There are both state and local questions on this year's ballot. One concerns Reno voters only and it asks a question we've heard before and will likely hear again.
It concerns how we elect our city government.
Presently the city council consists of one at-large councilman representing the entire city, a mayor and five council members, each representing a geographical section of the city--a ward,
But those five council members aren't really ultimately elected from the wards. They have to run from those areas in the primary, but when it comes to the general election, they run city-wide and everybody gets to vote for them.
The argument for the current system, outlined in the ballot explanation is that it leads to a council responsible to the city as a whole, answerable to all residents.
It gives, the argument goes, every citizen a voice with every council member.
Those opposed argue that's like saying allowing Las Vegas voters to vote on Washoe County's state legislators or having other states vote on our senators and congressmen would lead to better government for all.
TMCC Political Scientist Fred Lokken says our current arrangement has been more common in faster growing communities in the West.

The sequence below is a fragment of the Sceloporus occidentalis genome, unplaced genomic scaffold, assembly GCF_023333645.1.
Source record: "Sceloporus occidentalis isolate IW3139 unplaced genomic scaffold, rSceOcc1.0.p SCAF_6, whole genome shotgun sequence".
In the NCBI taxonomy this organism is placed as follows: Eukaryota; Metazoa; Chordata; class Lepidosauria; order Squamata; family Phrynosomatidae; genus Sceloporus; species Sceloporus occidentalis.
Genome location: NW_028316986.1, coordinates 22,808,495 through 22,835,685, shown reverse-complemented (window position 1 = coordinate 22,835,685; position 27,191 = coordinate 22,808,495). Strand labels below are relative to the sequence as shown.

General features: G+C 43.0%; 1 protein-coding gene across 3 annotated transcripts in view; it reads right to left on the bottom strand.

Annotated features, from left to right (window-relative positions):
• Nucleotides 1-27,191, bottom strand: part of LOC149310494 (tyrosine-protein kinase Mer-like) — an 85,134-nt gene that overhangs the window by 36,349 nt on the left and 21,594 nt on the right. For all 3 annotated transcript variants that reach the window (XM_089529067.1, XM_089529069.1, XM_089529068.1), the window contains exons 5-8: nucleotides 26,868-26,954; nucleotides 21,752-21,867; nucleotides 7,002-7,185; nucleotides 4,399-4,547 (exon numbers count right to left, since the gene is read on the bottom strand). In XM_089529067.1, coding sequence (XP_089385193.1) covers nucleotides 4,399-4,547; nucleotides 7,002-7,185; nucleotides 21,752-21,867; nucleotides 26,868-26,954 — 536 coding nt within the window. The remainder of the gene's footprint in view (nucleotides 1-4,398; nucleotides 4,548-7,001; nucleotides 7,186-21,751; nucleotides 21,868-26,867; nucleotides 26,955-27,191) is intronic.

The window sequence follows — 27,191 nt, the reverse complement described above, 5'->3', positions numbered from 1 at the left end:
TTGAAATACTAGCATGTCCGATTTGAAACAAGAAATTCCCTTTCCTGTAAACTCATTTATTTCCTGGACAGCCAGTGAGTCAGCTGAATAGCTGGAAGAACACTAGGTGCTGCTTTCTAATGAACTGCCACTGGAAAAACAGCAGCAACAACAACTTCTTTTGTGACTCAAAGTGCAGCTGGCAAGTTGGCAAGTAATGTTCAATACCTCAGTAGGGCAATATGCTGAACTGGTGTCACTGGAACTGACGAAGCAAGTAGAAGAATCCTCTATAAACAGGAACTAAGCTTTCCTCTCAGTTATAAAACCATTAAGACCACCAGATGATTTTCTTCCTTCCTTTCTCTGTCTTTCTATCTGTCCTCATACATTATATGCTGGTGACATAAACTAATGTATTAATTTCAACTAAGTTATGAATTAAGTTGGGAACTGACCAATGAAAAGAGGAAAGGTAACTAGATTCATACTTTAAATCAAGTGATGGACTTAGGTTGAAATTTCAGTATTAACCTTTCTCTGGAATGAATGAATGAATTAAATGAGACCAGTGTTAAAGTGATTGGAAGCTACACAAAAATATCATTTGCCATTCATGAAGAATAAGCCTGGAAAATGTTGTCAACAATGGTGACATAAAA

"Those states that have stable populations tend to have much more democracy. They have larger councils in terms of the number of representatives based on a ward system," he says
The current system, he and other argue, leads to councils beholden to the moneyed interests that make city wide campaigns possible,
"It dilutes the impact of the ward," he says. "The individual will profess to represent the ward, but has been elected city wide and takes on a false set of city wide responsibilities. It's an entirely different philosophy.
And, he argues, it makes it difficult for the average person to run.
"Frankly there are those who are cynical enough to suggest that it's on purpose designed to make it very expensive for a lot of people to even consider seeking public office."
Still, the current system has its advocates. When Senator Sheila Leslie sponsored a bill changing the process to a ward system in the four Nevada cities that still have it, Reno Councilwoman Jessice Sferrazza argued that it would disenfranchise voters, leavng them unable to vote on every council member who could make land use decisions that affect them.
Reno's lobbyist argued that Leslie's bill which would cause confusion by eliminating the at-large seat in favor of a six member council.
That argument was cited by the governor who vetoed the bill after it passed the legislature with bipartisan support.
The present council did, however, pick up one of Leslie's suggestions--a public vote.
Leslie worries however, that the wording of the question--a yes vote is in favor of the current setup, a no vote endorses a change to a ward system--will confuse voters.
So, no matter what the outcome, she says, if reelected, she will press the issue during the next session once again.